• How should security of data on devices and in transit be managed?

You should then ask whether there are existing Fiori apps for the same use case. If not, you can develop a custom app using the SAP UI5 framework. If it’s really going to be accessed only on the desktops, then you can even develop one using SAP WebDynpro.

Please note that not all SAP S/4HANA transaction codes or functionalities have corresponding Fiori apps, so it makes sense to assess up front to what extent your UI needs are satisfied via Fiori apps.

Here are a few other key considerations.
  • The infrastructure must be scaled to support Fiori (OData service call) to prevent performance issues. That warrants performance testing of Fiori apps during test cycles.

  • Compatibility issues with other web browsers should also be thoroughly tested (Chrome works better with Fiori).

If you are going to develop custom Fiori apps using the SAP UI5 framework, you should be aware of Fiori design principles.

Here are key Fiori design principles outlined by SAP.
  • It should be role-based.
    • Designs for what I do.

    • Understands tasks I need to do and helps me do them better.

    • Builds from insights within my business networks.

  • It should be responsive.
    • Works seamlessly across all screen sizes and devices that have an HTML5-compatible browser.

    • Adjusts their layout based on the available screen real estate.

    • Supports multiple interaction modes, such as keyboards, mouse, and touch-based inputs.

    • Works independently of platform or ecosystem (Windows, Android, or iOS).

  • It should be simple.
    • Helps the user complete tasks quickly and easily.

    • Emphasizes a 1:1:3 approach: one user, one use case, and three screens (desktop, tablet, and mobile).

  • It should be coherent.
    • Have the same design footprint and thus the same look and feel.

    • Speaks the same design language.

  • It should provide instant value.
    • Follows the same design pattern across apps.

    • Makes it easier for users to adopt the new UI quickly.

Fiori Configuration

Once you short-list the Fiori apps for enablement, you can follow these steps for Fiori configuration.
  1. 1.
    Verify and prepare the SAP back end.
    1. a.

      It involves validating prerequisites and deploying necessary SAP notes.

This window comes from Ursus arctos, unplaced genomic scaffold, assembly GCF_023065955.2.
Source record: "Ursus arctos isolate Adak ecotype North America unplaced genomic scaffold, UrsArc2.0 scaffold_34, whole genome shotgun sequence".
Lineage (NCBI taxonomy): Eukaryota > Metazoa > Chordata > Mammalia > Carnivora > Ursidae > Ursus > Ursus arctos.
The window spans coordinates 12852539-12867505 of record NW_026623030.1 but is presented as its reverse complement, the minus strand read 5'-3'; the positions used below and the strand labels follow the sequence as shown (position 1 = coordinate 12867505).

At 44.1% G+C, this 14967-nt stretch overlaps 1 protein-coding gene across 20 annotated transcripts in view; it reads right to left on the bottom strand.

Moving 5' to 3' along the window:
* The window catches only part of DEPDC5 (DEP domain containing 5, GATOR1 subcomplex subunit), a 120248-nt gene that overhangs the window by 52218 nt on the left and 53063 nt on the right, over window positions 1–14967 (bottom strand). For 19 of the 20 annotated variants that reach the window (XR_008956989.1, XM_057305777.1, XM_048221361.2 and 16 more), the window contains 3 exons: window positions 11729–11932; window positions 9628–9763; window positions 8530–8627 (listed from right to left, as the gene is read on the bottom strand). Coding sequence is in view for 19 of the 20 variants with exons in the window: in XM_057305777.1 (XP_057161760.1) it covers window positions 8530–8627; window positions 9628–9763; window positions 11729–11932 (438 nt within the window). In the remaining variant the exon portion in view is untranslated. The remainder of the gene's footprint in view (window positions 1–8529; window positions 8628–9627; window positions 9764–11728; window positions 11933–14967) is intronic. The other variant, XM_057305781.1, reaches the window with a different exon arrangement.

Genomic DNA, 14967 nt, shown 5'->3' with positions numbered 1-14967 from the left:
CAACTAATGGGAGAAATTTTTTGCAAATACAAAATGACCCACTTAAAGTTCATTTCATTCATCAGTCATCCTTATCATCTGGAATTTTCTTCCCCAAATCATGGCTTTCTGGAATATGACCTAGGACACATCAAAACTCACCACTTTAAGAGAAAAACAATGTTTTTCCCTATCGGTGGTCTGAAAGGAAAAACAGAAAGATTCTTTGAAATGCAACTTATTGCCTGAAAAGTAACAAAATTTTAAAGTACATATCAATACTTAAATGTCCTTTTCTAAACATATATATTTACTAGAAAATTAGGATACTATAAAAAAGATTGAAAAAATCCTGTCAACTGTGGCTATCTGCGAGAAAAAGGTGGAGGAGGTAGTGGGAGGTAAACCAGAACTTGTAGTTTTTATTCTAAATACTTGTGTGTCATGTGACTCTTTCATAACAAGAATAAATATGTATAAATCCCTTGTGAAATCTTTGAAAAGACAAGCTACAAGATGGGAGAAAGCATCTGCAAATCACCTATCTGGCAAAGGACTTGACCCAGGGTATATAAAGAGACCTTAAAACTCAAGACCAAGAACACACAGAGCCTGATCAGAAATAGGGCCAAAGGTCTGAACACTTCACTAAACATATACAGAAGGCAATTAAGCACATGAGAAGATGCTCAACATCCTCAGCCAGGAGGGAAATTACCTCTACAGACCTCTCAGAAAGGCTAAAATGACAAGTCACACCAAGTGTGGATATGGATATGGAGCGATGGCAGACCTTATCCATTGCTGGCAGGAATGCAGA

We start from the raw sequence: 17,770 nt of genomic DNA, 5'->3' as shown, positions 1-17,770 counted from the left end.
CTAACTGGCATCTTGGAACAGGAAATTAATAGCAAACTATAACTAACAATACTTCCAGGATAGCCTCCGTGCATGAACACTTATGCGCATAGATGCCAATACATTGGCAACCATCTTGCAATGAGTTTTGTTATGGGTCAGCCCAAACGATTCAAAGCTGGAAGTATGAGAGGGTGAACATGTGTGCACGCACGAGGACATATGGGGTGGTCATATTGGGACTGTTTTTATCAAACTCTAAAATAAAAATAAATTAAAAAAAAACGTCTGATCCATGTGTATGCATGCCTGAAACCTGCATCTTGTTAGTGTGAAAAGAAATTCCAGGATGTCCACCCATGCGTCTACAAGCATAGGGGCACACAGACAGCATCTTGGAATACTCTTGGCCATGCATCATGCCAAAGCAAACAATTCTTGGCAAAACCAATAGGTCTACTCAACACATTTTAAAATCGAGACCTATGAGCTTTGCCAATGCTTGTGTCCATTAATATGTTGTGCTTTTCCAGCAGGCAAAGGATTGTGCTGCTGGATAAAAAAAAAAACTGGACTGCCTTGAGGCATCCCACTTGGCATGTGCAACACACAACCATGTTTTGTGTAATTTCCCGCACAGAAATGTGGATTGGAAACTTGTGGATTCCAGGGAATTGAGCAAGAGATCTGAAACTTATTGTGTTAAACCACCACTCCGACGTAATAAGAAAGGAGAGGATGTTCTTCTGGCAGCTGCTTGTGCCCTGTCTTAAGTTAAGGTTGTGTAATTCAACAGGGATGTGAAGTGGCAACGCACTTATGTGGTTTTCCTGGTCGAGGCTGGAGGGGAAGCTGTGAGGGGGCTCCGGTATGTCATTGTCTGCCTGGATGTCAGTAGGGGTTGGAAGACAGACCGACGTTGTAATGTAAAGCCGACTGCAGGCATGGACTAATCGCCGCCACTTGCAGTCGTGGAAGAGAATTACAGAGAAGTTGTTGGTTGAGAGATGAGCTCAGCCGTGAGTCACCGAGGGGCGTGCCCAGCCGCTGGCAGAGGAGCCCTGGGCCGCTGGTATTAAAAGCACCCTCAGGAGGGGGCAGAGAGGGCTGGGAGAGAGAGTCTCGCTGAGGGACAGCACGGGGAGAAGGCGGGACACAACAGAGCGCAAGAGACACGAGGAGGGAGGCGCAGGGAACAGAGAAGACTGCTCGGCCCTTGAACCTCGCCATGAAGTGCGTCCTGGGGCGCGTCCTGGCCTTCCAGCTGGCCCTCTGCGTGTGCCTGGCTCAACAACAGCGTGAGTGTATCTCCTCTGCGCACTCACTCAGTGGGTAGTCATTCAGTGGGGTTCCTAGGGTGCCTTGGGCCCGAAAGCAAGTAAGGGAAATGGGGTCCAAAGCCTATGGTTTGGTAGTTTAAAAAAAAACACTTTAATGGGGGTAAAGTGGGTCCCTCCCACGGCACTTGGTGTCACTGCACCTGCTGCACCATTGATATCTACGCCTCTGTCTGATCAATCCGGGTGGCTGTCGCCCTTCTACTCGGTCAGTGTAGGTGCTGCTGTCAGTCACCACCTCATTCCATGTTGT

2. 2.
    Infrastructure installation.
    1. a.

      Depending on your chosen deployment scenario—embedded or hub-based—various architectural components such as SAP NetWeaver Gateway, or SAP UI5 add-on are to be installed.

       
    2. b.

      After installation of the SAP Gateway server, necessary connections are made to the SAP S/4HANA back-end system.

       
     
  3. 3.
    Network and security configuration.
    1. a.

      Because SAP Fiori apps enable users to access SAP back-end data from a variety of devices located in different networks, the connectivity channels between the SAP Fiori apps and SAP Business Suite must be secured.

       
    2. b.

      This involves enabling external and mobile access and configuring user roles and authorizations.

       
     
  4. 4.
    Standard application and workflow installation and configuration.
    1. a.

      Involves enablement of standard Fiori apps

       
     
  5. 5.

    Launch page customizing and branding using the Theme Designer. For example, you can put your logo on the customer-facing apps.

     

Fiori Authorizations

The authorization concept of SAP Fiori is related to the authorizations needed to access the S/4HANA ABAP back-end server as well as OData services in the SAP Gateway server.

While launching a SAP Fiori app, the request is sent from SAP Fiori Launchpad to the SAP Gateway server via Web Dispatcher. Once the initial authentication is complete, a security session is established between the SAP Fiori Launchpad and the SAP Gateway server. This allows SAP Fiori apps to send OData service requests to the SAP S/4HANA ABAP back-end server. These requests are communicated securely by using trusted RFC (Remote Function Call). You will therefore need authorizations to start SAP Fiori apps as well as to use the business logic and data from the SAP S/4HANA back-end system.

Additional References

Copyright information

© Sanket Kulkarni 2019

Authors and Affiliations

  • Sanket Kulkarni
    • 1
  1. 1.PuneIndia